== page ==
The Immunity Community A Community Engagement Strategy for Reducing Vaccine Hesitancy,” Health Promotion Practice, Jennie Schoeppe, Allen Cheadle, Mackenzie Melton, Todd Faubion, Creagh Miller, Juno Matthys, and Clarissa Hsu

Abstract: “Parental concerns about vaccine safety have grown in the United States and abroad, resulting in delayed or skipped immunizations (often called ‘vaccine hesitancy’). To address vaccine hesitancy in Washington State, a public–private partnership of health organizations implemented and evaluated a 3-year community intervention, called the ‘Immunity Community.’ The intervention mobilized parents who value immunization and provided them with tools to engage in positive dialogue about immunizations in their communities. The evaluation used qualitative and quantitative methods, including focus groups, interviews, and pre and post online surveys of parents, to assess perceptions about and reactions to the intervention, assess facilitators and barriers to success, and track outcomes including parental knowledge and attitudes. The program successfully engaged parent volunteers to be immunization advocates. Surveys of parents in the intervention communities showed statistically significant improvements in vaccine-related attitudes: The percentage concerned about other parents not vaccinating their children increased from 81.2% to 88.6%, and the percentage reporting themselves as “vaccine-hesitant” decreased from 22.6% to 14.0%. There were not statistically significant changes in parental behaviors. This study demonstrates the promise of using parent advocates as part of a community-based approach to reduce vaccine hesitancy.”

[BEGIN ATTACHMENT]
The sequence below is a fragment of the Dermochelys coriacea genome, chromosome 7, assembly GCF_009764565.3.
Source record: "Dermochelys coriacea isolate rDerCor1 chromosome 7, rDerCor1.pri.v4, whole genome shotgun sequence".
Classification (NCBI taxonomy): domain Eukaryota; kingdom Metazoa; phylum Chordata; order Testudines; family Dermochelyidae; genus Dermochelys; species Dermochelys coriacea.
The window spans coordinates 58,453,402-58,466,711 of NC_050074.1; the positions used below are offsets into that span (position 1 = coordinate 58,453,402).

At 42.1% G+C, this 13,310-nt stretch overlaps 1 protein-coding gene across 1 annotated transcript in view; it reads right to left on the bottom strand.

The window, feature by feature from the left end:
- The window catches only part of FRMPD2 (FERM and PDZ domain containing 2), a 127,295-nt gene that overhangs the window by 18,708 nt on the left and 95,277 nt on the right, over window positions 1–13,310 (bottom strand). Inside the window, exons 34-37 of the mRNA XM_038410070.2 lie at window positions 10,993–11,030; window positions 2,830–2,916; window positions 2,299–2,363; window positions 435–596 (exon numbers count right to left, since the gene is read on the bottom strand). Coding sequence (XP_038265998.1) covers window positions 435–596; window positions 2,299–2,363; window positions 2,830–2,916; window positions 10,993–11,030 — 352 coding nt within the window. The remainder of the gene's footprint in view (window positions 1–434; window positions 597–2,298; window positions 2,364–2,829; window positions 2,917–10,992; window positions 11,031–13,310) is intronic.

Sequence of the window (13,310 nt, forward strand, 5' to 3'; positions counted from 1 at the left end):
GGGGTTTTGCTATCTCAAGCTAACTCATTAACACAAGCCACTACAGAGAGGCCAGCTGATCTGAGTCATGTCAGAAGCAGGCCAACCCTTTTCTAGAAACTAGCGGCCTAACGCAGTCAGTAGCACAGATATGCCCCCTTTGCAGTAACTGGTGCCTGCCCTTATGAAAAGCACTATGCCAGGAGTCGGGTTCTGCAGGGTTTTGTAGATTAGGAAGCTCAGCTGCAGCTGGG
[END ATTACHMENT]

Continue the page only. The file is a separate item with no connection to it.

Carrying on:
Infrastructure Public–Private Partnerships as Drivers of Innovation? Lessons from Ontario, Canada,” Environment and Planning C: Politics and Space, Michael Himmel and Matti Siemiatycki

Abstract: “Public–private partnerships have been widely identified as key drivers of innovation in large public infrastructure projects such as hospitals, courthouses, bridges, highways, and transit lines. Yet to date, there is little empirical evidence documenting how much or what types of innovation are realized through the public–private partnership procurement process. Based on an examination of public–private partnership project delivery in Ontario, Canada over the past decade, this study shows that the innovations realized through the public–private partnership process tend to be a series of design, construction method, and material selection choices primarily aimed at lowering project cost and risk. Conversely, more revolutionary innovations in terms of iconic architecture or substantial rethinking of the approach to public service delivery are not typically achieved through the public–private partnership process. The paper concludes by reflecting on the meaning of innovation in the infrastructure sector, and identifies the specific public–private partnership procurement processes that incentivize cost-saving ingenuities over more transformational innovations.”

Alliances between Firms and Non-profits: A Multiple and Behavioral Agency Approach,” Journal of Management Studies, Miguel Rivera-Santos, Carlos Rufin, and Uli Wassmerni